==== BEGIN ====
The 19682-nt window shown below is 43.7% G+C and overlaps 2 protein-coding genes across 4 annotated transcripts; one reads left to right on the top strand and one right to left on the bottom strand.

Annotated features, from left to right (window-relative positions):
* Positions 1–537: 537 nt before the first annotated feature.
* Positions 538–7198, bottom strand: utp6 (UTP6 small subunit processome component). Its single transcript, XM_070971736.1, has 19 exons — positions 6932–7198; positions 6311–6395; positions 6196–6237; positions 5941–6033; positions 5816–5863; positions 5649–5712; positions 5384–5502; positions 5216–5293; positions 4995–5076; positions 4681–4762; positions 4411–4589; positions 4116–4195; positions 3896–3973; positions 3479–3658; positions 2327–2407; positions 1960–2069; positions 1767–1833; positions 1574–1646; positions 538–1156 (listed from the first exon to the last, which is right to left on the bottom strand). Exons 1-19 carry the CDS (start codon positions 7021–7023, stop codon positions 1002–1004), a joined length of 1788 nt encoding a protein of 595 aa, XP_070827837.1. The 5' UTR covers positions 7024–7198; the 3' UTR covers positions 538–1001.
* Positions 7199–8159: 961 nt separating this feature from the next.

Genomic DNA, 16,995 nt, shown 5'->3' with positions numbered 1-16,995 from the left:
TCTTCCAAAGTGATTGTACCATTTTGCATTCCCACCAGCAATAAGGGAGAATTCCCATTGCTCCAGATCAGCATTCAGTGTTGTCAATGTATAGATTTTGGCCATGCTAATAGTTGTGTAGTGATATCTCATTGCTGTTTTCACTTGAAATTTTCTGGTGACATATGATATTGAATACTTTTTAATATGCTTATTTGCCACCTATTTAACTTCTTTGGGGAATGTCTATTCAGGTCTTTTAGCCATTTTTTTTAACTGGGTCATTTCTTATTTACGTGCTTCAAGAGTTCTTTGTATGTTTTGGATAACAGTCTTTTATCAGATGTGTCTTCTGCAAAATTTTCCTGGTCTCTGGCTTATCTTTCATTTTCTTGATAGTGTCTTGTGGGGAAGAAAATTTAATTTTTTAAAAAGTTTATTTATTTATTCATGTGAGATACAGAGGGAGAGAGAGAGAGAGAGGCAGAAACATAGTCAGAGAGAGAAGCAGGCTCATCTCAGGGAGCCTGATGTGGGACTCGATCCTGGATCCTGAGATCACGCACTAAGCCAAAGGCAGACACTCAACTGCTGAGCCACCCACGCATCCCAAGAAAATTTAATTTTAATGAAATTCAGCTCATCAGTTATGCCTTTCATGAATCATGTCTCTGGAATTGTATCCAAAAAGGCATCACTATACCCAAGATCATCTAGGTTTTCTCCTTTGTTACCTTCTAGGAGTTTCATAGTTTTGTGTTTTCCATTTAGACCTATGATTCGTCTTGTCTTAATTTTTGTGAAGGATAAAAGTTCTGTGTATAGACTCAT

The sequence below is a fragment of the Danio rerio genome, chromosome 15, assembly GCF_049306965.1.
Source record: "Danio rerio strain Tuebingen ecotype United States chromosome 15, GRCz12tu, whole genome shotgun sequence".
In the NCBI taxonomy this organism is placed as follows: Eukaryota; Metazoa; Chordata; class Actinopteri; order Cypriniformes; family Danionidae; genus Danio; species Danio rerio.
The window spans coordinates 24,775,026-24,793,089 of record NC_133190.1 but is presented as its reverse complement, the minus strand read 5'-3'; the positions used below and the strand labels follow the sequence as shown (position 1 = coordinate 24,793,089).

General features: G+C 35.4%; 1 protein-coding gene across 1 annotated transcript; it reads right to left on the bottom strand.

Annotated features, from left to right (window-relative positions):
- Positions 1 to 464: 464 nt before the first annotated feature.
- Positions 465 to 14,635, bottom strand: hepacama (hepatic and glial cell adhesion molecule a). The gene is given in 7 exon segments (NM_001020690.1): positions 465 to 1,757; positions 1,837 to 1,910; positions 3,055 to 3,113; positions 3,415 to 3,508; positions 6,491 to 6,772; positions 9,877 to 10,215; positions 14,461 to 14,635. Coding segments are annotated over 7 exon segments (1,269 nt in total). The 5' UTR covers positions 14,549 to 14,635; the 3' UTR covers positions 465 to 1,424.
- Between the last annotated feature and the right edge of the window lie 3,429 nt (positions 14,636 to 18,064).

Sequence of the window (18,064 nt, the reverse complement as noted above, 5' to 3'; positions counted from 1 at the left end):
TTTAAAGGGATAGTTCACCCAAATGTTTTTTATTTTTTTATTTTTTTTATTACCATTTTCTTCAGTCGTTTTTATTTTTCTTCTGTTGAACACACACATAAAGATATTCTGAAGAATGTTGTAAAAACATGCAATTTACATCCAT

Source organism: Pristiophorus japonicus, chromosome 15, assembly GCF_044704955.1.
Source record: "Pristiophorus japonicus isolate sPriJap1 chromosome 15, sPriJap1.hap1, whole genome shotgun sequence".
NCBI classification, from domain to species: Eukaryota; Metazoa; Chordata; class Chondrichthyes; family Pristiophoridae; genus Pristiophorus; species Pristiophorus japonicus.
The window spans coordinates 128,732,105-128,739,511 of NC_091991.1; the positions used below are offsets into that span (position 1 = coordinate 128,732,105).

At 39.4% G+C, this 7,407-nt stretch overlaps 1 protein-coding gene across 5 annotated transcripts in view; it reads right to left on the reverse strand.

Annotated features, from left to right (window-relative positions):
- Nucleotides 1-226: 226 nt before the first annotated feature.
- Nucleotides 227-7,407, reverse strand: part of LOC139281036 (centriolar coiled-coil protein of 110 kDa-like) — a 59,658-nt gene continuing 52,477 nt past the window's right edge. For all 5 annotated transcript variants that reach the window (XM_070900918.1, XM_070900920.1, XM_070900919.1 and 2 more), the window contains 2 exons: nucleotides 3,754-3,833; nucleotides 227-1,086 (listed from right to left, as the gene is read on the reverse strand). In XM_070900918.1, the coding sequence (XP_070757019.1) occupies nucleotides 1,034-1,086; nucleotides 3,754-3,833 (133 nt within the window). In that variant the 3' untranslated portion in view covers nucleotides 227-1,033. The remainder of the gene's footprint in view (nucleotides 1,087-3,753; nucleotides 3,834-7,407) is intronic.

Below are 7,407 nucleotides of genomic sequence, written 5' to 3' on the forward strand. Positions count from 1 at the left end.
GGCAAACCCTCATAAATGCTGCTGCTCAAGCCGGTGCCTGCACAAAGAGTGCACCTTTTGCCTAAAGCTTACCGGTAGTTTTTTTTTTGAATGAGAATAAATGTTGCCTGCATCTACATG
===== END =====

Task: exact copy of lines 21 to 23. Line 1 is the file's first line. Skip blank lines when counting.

NCBI classification, from domain to species: Eukaryota; Metazoa; Chordata; class Chondrichthyes; family Pristiophoridae; genus Pristiophorus; species Pristiophorus japonicus.
The window spans coordinates 128,732,105-128,739,511 of NC_091991.1; the positions used below are offsets into that span (position 1 = coordinate 128,732,105).

At 39.4% G+C, this 7,407-nt stretch overlaps 1 protein-coding gene across 5 annotated transcripts in view; it reads right to left on the reverse strand.